Myth: Childbirth is like what you see on TV

Truth: Childbirth on TV and in movies is often very dramatic, suggesting that birth is risky and very painful. It’s important to get accurate information about labour and birth from your caregivers. You can also call Pregnancy, Birth and Baby on 1800 882 436 to speak to a maternal child health nurse about what you can expect.

Myth: You must give birth on your back

Truth: You should choose the most comfortable position to give birth. You don’t need to be on your back — in fact, it can be helpful to be upright when giving birth. Find out what happens during the second stage of labour.

Myth: You will know when you are in labour

Truth: If you haven’t already had a baby, it can be difficult to know when your labour has started. For most healthy women, there is no need to go straight to hospital when labour starts. Ask your midwife or doctor for a number to call for advice if you think you might be in labour.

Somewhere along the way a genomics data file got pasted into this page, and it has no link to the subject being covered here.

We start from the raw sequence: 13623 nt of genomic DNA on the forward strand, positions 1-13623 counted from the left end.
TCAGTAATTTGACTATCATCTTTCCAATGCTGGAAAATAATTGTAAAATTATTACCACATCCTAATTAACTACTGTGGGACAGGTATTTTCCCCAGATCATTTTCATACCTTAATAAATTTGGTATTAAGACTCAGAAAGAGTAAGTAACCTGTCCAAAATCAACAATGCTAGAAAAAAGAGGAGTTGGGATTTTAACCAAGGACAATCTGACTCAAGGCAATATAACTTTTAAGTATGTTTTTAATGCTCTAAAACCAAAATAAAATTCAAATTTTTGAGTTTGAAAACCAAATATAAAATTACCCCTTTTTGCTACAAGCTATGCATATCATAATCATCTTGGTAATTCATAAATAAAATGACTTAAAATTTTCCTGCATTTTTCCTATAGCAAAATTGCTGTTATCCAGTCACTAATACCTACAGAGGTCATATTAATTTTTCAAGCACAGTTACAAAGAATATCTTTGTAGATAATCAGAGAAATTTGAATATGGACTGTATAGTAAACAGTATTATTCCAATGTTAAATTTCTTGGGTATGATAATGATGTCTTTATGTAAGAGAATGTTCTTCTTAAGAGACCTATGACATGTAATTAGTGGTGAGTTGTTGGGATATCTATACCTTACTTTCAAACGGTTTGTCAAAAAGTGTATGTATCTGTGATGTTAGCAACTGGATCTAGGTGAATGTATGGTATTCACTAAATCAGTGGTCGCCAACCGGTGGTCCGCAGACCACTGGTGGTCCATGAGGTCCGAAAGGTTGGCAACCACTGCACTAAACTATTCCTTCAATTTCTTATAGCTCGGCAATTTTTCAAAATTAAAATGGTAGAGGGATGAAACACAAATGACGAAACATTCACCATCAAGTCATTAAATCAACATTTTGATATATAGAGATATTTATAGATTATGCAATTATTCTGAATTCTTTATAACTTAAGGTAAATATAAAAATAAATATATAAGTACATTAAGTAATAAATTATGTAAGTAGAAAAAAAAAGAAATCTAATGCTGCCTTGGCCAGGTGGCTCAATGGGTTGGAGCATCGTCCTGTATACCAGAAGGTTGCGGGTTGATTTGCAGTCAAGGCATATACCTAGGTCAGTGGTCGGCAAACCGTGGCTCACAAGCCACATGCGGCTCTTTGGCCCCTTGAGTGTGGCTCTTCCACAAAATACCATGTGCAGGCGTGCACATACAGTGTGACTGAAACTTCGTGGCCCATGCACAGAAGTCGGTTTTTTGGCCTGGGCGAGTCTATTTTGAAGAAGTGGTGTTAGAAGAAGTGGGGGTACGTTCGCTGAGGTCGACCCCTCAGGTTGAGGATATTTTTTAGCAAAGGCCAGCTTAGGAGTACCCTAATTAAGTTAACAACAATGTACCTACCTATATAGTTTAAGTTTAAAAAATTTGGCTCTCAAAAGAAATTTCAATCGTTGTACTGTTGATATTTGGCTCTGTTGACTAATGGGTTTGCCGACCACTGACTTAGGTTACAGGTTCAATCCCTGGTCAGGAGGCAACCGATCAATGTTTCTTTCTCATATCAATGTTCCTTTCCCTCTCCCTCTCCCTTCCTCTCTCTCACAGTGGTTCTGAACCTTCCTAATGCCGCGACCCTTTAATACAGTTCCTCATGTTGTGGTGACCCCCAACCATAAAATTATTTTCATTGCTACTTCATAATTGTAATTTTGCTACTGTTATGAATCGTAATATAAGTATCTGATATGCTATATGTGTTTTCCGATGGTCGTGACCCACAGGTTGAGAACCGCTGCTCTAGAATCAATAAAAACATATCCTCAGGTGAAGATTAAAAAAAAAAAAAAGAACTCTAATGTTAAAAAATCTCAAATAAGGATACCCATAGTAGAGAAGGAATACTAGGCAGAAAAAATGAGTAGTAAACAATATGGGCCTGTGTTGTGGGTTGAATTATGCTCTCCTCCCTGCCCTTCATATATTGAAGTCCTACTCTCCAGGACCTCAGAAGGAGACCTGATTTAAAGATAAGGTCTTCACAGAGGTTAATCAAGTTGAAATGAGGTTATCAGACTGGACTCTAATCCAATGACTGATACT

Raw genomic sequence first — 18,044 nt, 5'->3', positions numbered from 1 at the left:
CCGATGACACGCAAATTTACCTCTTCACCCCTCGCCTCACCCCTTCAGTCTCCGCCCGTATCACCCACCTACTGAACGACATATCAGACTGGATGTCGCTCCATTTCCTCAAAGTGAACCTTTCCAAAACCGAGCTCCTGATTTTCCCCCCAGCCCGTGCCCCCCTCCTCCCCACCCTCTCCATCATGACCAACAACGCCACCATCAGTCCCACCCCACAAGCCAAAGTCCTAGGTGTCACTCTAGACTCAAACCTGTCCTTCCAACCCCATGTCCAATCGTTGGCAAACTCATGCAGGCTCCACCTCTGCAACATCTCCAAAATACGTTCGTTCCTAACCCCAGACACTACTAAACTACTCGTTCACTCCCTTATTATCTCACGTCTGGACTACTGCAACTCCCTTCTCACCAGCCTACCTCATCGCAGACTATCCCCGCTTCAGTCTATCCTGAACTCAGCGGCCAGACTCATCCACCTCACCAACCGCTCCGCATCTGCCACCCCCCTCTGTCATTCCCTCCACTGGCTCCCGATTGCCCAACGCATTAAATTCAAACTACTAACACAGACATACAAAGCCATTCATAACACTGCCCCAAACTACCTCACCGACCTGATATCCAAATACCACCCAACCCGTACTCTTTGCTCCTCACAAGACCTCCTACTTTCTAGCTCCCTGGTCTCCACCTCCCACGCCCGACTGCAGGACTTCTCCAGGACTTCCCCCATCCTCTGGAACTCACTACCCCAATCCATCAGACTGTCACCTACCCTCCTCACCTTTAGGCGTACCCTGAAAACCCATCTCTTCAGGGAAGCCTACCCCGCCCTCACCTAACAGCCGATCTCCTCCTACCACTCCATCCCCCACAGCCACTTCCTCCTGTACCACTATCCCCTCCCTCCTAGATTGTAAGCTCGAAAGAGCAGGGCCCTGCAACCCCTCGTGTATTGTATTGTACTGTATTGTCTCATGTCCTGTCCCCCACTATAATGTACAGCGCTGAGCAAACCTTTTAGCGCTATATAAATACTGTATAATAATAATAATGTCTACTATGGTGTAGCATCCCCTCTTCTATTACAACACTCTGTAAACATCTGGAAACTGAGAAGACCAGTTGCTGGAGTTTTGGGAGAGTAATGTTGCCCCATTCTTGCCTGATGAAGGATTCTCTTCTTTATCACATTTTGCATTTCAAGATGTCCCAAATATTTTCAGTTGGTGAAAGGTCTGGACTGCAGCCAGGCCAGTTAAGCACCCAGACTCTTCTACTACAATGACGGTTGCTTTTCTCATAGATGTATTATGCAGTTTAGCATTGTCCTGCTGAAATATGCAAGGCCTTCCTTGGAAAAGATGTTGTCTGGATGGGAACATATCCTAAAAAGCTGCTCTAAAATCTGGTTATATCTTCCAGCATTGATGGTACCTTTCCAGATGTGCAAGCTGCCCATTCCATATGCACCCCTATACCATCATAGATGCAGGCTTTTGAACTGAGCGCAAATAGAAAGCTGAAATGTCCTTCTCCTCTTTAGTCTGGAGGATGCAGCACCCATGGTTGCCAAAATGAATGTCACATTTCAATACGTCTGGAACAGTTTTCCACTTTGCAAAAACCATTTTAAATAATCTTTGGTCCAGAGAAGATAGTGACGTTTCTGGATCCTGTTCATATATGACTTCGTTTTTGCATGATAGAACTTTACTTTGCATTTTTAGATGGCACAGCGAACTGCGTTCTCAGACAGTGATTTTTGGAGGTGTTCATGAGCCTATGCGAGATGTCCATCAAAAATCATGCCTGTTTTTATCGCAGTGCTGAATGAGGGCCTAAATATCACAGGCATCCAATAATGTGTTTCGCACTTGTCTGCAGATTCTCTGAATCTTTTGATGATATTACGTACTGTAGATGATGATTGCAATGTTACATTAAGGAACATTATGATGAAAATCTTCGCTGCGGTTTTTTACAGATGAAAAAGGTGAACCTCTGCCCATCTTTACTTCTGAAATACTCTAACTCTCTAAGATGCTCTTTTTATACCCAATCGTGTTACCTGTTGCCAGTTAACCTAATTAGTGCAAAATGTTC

Myth: You must go to a hospital labour ward to give birth

Truth: Birth centres, which are usually attached to a hospital, and planned home births with registered midwives in attendance are both options for healthy, full-term mothers and babies. Hospital labour wards are the best option for women and babies with certain medical conditions, or those at a higher risk of experiencing problems during birth.

Whichever you choose, make sure you trust your care provider, and be aware that the birth might happen somewhere other than where you planned. Some women plan to give birth in hospital but give birth at home. Some women plan to give birth at home or in a birth centre and need to go to a labour ward.

Myth: Good hips or small babies make for an easier birth

Truth: You may have heard the expression ‘good childbearing hips’. In fact, the size of your hips won’t tell you much about how easy or hard your birth is likely to be.